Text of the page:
Tuesday, September 14, 2010

Jackie Cooper birthday salute

Jackie Cooper and Wallace Beery in The Champ (1931)

1930s child star Jackie Cooper will be turning 88 on Wednesday, and TCM will be marking the occasion by showing an entire morning and afternoon of Cooper's movies. The day kicks off at 6:00 AM ET with perhaps his best-known performance, that in The Champ.

Cooper isn't the Champ, Wallace Beery is. Or at least, was the Champ. Beery's Champ is now an out-of-shape alcoholic boxer living a hand-to-mouth existence in Tijuana with his son Dink (Cooper), who idolizes his father despite the father's manifold and manifestly obvious flaws. Father gambles and wins a horse for son, which gives the son a goal: train the horse and race it, which he eventually does, although it causes a fateful meeting. When the two are at the track, Champ meets Linda (Irene Rich), his ex-wife. She's remarried and living a good life in one of thoe ritzy 1920s-style estates in Southern California. She sees the way Dink is living, and is horrified for her son -- and is determined to get custody of her son, which is quite easy considering the econominc differences between the two parents.

Dink, having spent so much time idolizing his father, doesn't like his new-found life of luxury. But, having been turned over to the custody of his mother is a good thing in other ways: it gives the Champ a reason to try to clean up his life, in order to regain custory of Dink. Dink escapes from his new home and runs off to return to Champ, and together, the two train for Champ's bout against the Mexican champion.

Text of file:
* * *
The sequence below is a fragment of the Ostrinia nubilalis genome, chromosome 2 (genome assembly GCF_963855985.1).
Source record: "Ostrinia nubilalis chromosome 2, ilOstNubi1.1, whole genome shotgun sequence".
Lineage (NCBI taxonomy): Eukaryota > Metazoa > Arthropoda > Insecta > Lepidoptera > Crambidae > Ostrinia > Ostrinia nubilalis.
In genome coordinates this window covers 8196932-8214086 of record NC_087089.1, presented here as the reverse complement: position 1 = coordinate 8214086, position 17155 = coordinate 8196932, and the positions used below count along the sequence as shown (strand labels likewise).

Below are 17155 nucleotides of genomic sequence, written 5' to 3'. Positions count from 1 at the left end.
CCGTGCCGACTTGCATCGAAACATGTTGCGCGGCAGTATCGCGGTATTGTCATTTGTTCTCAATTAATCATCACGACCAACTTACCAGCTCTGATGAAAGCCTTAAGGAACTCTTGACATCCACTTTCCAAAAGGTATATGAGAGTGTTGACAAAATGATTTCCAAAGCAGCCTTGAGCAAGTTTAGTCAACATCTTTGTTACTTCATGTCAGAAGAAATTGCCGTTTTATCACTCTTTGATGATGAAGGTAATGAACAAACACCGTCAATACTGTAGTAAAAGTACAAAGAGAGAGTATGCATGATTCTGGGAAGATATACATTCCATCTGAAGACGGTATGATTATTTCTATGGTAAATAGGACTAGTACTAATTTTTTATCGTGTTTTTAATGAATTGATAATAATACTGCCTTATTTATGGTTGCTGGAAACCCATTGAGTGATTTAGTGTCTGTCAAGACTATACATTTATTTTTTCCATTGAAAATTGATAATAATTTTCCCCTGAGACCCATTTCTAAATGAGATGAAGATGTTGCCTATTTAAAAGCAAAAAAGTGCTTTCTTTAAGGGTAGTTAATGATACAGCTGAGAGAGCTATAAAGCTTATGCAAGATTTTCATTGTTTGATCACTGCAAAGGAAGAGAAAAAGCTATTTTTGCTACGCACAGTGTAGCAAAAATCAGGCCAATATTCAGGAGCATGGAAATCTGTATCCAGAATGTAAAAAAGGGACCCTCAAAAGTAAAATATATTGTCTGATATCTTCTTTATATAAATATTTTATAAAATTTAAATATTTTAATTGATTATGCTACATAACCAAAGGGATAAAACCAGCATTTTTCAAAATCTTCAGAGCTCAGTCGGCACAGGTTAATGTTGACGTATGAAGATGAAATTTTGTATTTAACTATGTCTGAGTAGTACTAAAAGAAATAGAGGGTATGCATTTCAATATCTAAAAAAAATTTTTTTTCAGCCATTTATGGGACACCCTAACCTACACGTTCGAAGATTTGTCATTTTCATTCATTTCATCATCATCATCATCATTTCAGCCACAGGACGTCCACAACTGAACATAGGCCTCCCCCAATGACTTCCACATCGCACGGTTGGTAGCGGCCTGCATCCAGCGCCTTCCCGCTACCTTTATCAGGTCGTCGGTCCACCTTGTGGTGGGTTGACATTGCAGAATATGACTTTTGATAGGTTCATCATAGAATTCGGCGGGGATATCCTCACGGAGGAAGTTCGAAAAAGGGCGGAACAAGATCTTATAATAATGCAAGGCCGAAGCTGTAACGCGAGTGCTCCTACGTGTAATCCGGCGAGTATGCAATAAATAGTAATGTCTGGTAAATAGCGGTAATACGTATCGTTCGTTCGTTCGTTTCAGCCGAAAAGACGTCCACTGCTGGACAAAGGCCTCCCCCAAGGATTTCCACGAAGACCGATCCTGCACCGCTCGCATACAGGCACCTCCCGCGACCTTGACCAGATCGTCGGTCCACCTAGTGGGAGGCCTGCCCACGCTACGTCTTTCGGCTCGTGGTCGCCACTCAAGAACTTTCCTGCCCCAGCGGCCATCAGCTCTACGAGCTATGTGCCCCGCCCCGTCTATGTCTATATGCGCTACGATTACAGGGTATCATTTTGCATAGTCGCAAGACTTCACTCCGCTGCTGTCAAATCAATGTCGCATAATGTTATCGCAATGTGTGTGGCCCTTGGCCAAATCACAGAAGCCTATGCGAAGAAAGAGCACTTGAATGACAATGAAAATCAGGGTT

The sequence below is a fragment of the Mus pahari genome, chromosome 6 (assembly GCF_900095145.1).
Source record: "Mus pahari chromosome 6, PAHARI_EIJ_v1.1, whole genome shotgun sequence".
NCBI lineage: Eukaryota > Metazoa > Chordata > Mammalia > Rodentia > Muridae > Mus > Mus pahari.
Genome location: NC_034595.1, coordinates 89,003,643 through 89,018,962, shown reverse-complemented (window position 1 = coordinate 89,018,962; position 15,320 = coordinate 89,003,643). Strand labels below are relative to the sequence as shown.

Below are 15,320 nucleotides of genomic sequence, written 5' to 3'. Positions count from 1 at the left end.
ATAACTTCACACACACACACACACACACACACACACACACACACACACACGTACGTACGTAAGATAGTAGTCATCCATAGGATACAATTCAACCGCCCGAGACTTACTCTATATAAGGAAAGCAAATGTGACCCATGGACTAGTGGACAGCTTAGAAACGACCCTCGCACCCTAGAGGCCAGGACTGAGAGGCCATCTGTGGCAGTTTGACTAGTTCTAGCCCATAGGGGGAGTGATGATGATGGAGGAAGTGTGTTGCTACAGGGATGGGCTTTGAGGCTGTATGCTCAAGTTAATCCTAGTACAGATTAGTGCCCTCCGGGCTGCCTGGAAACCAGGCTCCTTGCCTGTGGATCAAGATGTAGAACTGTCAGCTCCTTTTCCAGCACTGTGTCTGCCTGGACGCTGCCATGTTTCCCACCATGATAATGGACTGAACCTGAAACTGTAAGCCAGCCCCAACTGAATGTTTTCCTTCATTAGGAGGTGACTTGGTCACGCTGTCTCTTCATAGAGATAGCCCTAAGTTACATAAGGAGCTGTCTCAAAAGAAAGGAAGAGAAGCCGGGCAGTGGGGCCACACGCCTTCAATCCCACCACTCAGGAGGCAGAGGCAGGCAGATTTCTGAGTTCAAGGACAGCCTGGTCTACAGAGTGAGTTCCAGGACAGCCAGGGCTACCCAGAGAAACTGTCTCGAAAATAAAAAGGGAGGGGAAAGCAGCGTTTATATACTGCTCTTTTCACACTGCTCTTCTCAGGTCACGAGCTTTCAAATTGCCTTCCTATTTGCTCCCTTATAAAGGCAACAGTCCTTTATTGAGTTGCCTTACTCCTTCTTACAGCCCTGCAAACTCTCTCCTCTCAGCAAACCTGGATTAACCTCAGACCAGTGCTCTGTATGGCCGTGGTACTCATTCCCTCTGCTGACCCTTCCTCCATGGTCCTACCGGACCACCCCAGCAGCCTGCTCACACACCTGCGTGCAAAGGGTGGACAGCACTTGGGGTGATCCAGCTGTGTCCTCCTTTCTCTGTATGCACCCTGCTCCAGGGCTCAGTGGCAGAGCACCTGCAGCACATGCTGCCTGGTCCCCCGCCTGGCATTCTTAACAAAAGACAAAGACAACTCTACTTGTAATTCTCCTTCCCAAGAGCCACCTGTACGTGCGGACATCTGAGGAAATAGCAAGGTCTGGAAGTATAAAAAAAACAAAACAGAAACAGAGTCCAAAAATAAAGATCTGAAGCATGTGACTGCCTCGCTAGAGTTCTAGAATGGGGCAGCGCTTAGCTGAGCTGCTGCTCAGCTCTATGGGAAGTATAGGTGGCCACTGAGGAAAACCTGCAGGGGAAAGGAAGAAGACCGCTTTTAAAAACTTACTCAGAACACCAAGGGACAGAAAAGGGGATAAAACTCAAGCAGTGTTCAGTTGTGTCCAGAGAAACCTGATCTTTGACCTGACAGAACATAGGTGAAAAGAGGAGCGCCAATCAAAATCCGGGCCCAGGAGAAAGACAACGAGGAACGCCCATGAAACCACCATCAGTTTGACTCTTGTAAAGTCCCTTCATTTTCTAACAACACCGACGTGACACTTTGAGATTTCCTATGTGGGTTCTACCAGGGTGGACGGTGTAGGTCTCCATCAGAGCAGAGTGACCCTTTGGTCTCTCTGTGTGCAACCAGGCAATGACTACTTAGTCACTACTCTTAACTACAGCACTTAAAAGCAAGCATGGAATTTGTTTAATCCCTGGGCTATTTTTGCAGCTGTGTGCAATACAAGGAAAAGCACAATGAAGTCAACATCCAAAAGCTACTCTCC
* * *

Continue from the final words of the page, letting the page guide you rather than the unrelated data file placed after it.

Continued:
The Champ is a story that revolves around the two male leads, and both of them give outstanding performances. Wallace Beery comes across as lovable and well-meaning, despite his flaws, and has a conscience, too. He won an Oscar, although perhaps he didn't deserve to. That's because Jackie Cooper gives an even better performance. He's honest and touching, without being irritating like the younger Mickey Rooney could do, or so cloying you want to beat the crap out of him like Margaret O'Brien. The story, at least up until the fight at the end, also gives plausible motivations for its characters. The viewers can obviously see that Dink would be much better off with his mother, although to be fair she could stand to loosen up a bit. (Her not being perfect is a plus, however.) It's natural, though, for Dink to be as devoted to his father as he is: who among us hasn't looked up to even a lousy parent or older sibling? All this is due to the script by Frances Marion, a severely underrated female screenwriter in male-dominated Hollywood who also gave us such scripts as Min and Bill, The Big House and Dinner at Eight. (Incidentally, Wallace Beery is in all of these movies.)

The Champ has been released to DVD, and is well worth watching by young and old alike despite being 80 years old. Just watch that you don't get the 1979 remake.

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